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From the excellent survey paper, http://www.cwi.nl/InfoVisu/Survey/StarGraphVisuInInfoVis.pdf, which is part of http://www.cwi.nl/InfoVisu...
- Information visualization has become a large field and “sub–fields” are beginning to emerge. A simple way to determine the applicability of graph visualization is to consider the following question: is there an inherent relation among the data elements to be visualized? If the answer to the question is “no”, than data elements are “unstructured” and the goal of the information visualization system might be to help discover relations among data through visual means. If, however, the answer to the question is “yes”, then the data can be represented by the nodes of a graph, with the edges representing the relations.
- Graph visualization has many areas of application. Most people have encountered a file hierarchy on a computer system. A file hierarchy can be represented as a tree (a special type of graph). It is often necessary to navigate through the file hierarchy in order to find a particular file. Anyone who has done this has probably experienced a few of the problems involved in graph visualization: “Where am I?” “Where is the file that I'm looking for?” Other familiar types of graphs include the hierarchy illustrated in an organisational chart and taxonomies that portray the relations between species. Web site maps are another application of graphs as well as browsing history. In biology and chemistry, graphs are applied to evolutionary trees, phylogenetic trees, molecular maps, genetic maps, biochemical pathways, and protein functions. Other areas of application include object–oriented systems (class browsers), data structures (compiler data structures in particular), real–time systems (state–transition diagrams, Petri nets), data flow diagrams, subroutine–call graphs, entity relationship diagrams (e.g. UML and database structures), semantic networks and knowledge–representation diagrams, project management (PERT diagrams), logic programming (SLD–trees), VLSI (circuit schematics), virtual reality (scene graphs), and document management systems. Note that the information isn’t always guaranteed to be in a purely hierarchical format — this necessitates techniques which can deal with more general graphs than trees.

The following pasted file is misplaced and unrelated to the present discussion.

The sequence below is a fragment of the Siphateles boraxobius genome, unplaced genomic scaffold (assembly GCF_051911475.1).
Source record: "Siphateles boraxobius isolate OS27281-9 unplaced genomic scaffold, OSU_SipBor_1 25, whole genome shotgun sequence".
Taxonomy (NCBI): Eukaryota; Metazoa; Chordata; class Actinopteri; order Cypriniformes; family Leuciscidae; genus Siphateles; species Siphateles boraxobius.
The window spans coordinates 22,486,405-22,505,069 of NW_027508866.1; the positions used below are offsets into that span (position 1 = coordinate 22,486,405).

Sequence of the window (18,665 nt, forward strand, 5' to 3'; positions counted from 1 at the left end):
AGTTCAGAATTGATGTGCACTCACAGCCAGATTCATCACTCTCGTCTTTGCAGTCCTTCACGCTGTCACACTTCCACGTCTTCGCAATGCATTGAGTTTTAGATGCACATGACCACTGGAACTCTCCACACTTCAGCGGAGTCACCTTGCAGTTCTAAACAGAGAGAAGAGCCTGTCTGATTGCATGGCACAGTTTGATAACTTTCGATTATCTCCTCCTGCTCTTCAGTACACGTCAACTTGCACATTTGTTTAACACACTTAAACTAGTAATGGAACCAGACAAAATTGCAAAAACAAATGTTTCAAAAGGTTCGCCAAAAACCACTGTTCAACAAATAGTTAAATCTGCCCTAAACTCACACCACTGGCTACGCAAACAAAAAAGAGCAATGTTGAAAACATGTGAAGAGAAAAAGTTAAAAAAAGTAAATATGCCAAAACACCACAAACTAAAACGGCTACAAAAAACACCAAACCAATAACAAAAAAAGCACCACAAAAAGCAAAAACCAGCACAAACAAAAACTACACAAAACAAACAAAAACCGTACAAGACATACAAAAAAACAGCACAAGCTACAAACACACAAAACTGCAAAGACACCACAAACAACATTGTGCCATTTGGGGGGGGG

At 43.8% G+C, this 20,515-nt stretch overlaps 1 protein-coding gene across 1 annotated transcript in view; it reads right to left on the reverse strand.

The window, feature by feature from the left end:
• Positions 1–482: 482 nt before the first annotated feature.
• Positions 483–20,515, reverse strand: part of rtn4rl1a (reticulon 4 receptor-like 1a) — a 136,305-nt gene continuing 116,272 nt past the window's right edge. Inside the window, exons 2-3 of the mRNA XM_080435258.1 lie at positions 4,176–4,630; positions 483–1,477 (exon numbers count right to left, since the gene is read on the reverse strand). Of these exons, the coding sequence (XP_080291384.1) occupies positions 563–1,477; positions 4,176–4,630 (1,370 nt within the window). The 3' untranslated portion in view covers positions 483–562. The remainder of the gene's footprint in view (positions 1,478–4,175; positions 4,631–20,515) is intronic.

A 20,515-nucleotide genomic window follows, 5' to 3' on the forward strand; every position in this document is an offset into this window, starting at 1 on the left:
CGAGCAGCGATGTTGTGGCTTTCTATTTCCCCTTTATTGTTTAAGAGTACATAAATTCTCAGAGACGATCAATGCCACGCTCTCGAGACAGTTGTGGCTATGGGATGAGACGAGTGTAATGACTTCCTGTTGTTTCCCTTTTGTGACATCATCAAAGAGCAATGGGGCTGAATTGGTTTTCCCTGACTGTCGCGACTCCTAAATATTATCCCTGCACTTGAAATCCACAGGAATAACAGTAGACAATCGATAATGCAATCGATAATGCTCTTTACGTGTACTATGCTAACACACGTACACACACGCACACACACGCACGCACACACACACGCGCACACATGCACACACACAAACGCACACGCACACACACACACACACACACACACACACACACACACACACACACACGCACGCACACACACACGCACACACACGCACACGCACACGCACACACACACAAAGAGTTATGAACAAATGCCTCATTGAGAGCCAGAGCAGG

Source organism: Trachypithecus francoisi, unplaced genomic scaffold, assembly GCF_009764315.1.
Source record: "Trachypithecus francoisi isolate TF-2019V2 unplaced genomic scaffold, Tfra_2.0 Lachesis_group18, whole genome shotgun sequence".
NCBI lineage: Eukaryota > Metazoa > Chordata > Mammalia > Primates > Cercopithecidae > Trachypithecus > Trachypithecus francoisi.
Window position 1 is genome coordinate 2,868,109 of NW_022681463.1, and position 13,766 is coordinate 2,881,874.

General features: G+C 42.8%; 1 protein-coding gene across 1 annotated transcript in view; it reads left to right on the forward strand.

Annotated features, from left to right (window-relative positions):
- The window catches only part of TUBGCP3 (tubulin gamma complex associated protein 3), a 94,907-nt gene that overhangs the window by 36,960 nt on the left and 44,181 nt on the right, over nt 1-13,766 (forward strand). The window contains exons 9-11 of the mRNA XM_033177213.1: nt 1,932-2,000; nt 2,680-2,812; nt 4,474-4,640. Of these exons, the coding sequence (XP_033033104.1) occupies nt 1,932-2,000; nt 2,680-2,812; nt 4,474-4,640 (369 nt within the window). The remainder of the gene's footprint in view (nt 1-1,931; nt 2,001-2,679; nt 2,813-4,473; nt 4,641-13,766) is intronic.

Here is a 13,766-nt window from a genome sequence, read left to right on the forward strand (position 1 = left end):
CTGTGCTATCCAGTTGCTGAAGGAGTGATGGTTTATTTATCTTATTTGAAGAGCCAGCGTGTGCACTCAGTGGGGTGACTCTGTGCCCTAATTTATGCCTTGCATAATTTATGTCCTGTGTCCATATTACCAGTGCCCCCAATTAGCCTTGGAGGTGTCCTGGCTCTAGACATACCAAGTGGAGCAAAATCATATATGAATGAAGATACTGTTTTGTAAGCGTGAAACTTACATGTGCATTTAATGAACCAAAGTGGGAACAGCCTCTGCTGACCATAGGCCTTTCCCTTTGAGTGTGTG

See more in the [CategoryInformationVisualization].
Glossary of Terms
- GeometricZoom?. The normal concept of zooming in graphical application. This involves changing the world transform such that coordinates are scaled outwards. For instance, in an affine transform, this would be some diagonal matrix.
- SemanticZoom?. Adding more detail as you zoom in, in the vein of fractals, but more generic. So, instead of displaying the whole graph, you only show the most important nodes. When you "zoom in" you show more detail. You probably GeometricZoom? first, then present more information. This is also akin to atmospheric fogging effects plus normal human perception. For example, as one zooms out, one often greeks very small text by representing it in simplified geometric form (usually line segments). The "closer" you get to an object, the more detail you perceive
- DimensionReduction. Information visualization is often tasked with visualization very high dimensional data on two or three dimension displays. One technique is to statistically reduce the number of dimensions in the source data.
- Infosthetics WebLog
- Visual Complexity, a wonderful directory of visualizations
- Robert Horn's Visual Language research
- a taxonomy of Information Visualization Techniques
- Walrus - graph visualisation tool
- Walrus is a graph visualization tool that uses hyperbolic geometry for visualizing large directed graphs, where large is on the order of a million nodes, and about as many links.
- ArgoUML- a java based open source UML tool
- Schie's ConceptMapping? survey
- PingMag? article summarizing some of the most beautiful visualizations.
- Eric Blue's favourite visualizations: http://eric-blue.com/blog/2006/10/dataesthetics_the_power_and_be.html
- the Visual Wiki discusses Robert Horn's Visual language and occasionally information visualization
Jacobson, N. and Bender, W. (1996) Color as a determined communication. IBM Systems Journal, 35(3&4), 526-538. Available from http://www.research.ibm.com/journal/sj/mit/sectiond/jacobson.html
This class (and its assigned readings) may be interesting to some:
[Visualizations in Learning overview] and [syllabus]